Roast chicken is hardly a dish on the cutting edge of gastronomy; but I'm not sure there has ever been a time when New York has seen so many great restaurants make the humble dish a spectacular centerpiece, with all the pomp and effort more typically given to be roasts and prime steaks. There are no less than TK restaurants in New York where you can see what I mean.
What can you say? It never changes, it never falters, and it's always jammed. If it wasn't such a slavish tribute to Paris brasseries, you could even call it the ultimate New York restaurant. Certainly, it's a hell of a lot better than the places in Paris that it emulates.
Jonathan Waxman, though not a name to conjure with anymore, is still a true chef's chef and a giant in New York cooking history. His current restaurant, Barbuto, features superb simple American food (particularly a famous roast chicken) in a former garage on a beautiful corner.
Pretty the much the perfect New York neighborhood restaurant. It's hidden away on a curving sidestreet in the west village; it has a perfectly preserved art deco decor; a great drink program; and, most important, one of the best chefs in New York, if not the country, in the criminally underrated Harold Moore. It can get noisy though, so come for an early dinner.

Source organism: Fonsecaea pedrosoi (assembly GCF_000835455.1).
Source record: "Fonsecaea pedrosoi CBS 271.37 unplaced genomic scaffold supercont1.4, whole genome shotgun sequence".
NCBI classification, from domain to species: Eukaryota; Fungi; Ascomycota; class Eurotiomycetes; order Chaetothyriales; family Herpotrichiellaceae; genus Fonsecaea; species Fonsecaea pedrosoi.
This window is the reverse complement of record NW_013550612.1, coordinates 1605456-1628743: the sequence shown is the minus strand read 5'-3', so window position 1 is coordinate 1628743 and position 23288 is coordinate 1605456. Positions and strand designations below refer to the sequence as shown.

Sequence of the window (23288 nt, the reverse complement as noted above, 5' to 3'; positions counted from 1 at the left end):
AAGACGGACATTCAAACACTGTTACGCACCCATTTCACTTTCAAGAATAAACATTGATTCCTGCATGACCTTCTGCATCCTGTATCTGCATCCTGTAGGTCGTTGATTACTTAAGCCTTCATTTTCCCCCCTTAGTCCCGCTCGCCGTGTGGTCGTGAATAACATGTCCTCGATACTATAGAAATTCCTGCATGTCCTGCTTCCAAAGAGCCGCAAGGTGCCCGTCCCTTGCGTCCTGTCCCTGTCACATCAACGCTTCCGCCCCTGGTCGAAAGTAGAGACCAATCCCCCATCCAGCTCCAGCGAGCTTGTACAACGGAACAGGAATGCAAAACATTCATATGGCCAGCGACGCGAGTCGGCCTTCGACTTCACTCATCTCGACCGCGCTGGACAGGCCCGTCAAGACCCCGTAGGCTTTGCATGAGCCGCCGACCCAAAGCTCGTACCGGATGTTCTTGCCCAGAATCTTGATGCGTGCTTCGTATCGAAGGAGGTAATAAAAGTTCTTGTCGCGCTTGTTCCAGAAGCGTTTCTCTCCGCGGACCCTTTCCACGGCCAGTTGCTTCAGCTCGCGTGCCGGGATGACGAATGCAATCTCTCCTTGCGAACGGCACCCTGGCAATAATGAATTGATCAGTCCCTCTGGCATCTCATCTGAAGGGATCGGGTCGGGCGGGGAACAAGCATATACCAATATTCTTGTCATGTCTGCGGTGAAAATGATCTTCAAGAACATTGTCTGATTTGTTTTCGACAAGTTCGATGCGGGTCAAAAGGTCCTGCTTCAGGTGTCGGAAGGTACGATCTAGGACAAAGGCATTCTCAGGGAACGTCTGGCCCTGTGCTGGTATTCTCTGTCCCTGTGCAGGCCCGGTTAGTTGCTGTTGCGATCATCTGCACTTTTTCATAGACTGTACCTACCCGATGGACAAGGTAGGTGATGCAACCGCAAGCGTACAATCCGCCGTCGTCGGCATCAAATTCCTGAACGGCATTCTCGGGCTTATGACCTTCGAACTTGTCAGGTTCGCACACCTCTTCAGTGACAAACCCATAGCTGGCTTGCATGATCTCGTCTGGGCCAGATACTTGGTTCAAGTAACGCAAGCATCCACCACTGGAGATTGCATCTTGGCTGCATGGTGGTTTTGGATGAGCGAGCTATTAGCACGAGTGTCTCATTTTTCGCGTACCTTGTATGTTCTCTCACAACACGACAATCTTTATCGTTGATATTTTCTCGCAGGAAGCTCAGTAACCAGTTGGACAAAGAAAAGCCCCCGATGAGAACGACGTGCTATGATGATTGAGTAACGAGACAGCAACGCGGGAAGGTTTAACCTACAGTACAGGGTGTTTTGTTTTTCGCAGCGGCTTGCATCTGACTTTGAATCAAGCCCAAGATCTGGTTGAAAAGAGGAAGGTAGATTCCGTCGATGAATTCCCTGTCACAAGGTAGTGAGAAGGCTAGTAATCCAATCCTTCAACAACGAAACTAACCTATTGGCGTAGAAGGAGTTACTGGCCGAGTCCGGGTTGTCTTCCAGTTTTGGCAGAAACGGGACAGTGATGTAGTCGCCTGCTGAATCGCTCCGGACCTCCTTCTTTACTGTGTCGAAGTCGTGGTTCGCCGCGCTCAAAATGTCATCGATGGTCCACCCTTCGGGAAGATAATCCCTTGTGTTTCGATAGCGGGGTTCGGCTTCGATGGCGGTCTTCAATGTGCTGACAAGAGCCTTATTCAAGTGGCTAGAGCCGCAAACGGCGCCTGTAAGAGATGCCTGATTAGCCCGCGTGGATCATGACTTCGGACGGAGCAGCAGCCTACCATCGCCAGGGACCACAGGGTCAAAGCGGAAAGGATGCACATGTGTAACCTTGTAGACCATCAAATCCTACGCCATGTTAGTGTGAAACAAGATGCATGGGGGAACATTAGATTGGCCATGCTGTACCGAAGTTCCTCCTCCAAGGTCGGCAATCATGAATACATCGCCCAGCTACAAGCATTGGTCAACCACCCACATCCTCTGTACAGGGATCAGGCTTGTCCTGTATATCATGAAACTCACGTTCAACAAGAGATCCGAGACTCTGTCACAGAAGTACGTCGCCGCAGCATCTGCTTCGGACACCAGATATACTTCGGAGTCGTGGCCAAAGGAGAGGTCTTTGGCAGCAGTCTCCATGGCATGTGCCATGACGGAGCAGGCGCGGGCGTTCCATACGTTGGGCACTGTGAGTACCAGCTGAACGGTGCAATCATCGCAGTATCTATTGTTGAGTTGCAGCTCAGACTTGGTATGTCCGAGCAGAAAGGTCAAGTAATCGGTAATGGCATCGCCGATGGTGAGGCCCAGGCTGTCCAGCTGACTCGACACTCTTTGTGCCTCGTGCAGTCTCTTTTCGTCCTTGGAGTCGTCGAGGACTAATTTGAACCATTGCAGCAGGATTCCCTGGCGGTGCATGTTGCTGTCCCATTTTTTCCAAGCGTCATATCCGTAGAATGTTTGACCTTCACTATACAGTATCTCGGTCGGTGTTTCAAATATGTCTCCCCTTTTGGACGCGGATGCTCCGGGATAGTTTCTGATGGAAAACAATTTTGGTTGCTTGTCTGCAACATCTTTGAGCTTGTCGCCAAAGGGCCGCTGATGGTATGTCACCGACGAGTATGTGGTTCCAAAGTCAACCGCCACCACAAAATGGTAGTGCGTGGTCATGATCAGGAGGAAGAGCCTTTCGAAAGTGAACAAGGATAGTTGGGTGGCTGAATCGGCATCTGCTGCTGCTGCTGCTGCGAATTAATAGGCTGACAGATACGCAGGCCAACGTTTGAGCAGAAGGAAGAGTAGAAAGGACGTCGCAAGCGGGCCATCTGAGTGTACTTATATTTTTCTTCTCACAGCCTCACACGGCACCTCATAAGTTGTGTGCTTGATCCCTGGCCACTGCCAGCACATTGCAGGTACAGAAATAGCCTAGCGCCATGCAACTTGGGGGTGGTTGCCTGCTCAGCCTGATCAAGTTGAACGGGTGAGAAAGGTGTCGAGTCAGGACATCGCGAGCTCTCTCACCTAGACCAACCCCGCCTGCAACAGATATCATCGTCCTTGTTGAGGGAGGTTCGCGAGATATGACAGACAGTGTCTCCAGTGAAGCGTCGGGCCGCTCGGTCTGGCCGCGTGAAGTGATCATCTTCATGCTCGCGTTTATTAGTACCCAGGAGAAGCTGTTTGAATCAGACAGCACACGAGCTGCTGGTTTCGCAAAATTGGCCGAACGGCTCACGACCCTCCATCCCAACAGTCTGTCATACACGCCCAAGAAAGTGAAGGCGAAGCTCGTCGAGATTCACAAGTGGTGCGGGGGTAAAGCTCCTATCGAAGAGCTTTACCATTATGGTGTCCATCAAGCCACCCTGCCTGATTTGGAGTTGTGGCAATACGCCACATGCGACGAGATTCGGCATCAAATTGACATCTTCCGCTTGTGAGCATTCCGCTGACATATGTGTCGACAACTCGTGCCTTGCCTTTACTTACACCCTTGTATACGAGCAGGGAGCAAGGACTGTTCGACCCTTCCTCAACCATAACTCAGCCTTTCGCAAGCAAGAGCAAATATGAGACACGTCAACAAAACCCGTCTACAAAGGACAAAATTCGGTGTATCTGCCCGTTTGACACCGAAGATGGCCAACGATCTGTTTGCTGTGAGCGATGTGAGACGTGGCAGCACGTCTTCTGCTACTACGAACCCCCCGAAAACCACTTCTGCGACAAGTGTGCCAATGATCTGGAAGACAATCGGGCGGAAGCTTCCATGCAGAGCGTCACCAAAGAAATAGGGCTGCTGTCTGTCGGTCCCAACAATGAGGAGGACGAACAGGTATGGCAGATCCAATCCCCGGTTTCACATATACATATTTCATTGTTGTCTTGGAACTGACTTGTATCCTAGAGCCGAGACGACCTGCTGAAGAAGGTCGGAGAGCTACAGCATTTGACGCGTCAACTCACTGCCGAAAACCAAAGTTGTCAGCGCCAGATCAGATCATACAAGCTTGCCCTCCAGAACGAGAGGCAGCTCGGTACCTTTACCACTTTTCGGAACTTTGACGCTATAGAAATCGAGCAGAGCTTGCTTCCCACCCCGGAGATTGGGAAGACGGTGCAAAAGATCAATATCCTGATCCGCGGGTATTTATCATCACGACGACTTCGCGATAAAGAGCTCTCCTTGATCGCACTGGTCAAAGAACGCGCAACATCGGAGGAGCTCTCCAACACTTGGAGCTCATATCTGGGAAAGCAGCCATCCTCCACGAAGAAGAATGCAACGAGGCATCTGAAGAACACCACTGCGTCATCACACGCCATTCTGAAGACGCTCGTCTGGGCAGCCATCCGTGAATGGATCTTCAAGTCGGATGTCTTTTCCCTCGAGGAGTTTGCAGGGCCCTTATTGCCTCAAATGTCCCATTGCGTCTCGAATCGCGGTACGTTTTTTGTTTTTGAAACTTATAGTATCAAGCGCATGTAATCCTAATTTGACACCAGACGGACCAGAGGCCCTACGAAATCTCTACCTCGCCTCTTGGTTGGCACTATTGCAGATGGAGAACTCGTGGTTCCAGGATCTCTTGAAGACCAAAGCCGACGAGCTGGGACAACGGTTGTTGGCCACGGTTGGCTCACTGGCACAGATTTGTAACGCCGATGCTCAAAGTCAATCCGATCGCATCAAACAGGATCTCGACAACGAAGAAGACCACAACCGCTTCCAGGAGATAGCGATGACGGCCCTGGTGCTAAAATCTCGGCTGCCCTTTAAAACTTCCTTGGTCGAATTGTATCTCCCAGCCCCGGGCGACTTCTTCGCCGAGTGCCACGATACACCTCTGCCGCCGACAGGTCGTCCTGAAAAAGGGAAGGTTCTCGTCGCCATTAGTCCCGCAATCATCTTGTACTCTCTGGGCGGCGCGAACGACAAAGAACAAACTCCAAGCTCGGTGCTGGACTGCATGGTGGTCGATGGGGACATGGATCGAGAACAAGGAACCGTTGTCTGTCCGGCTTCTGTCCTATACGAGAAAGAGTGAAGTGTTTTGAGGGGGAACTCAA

Secluded, rustic, and romantic (it's in an area so secluded you can hear birds chirping outside), Vinegar Hill House doesn't seem likely to have great food. After all, why bother? But the food is, amazingly, the main reason to go. The wood oven is, for once, used as an engine for cast-iron cooking and simple food made with the best possible ingredients. This is one of the best restaurants in New York, period.
Just a perfect restaurant. The food is superior, if not great; the room is sunny and electric, and the lunch, dinner, and dessert programs are all equally perfect. The ultimate Manhattan casual Italian restaurant.
If you love the "three Ps" of Roman cooking -- pork, pecorino, and pepper -- you will love Maialino, which is uniquely dedicated to that flavor profile. Danny Meyer's Italian restaurant has the usual flawless service and a big, sunny room at Breakfast with its own wonderful menu.
Talented, ballsy, and not afraid to experiment, the young eponymous chef is making as big a contribution to his generation's dining scene as his famous father did twenty years ago.
When it was announced that Daniel Humm and Will Guidera of Eleven Madison Park were going to do the restaurant at the Nomad hotel, everyone assumed it would be ultra-refinedd modernist food, as at EMP -- but no! Instead Humm has gone for an understated, urbane, and traditional menu, albeit one prepared with immense behind-the-scenes innovations. The atmosphere is swanky and the food perfect every time out. I actually like Humm's food in a more dressed-down form. The Library lounge is a can't miss drinking spot.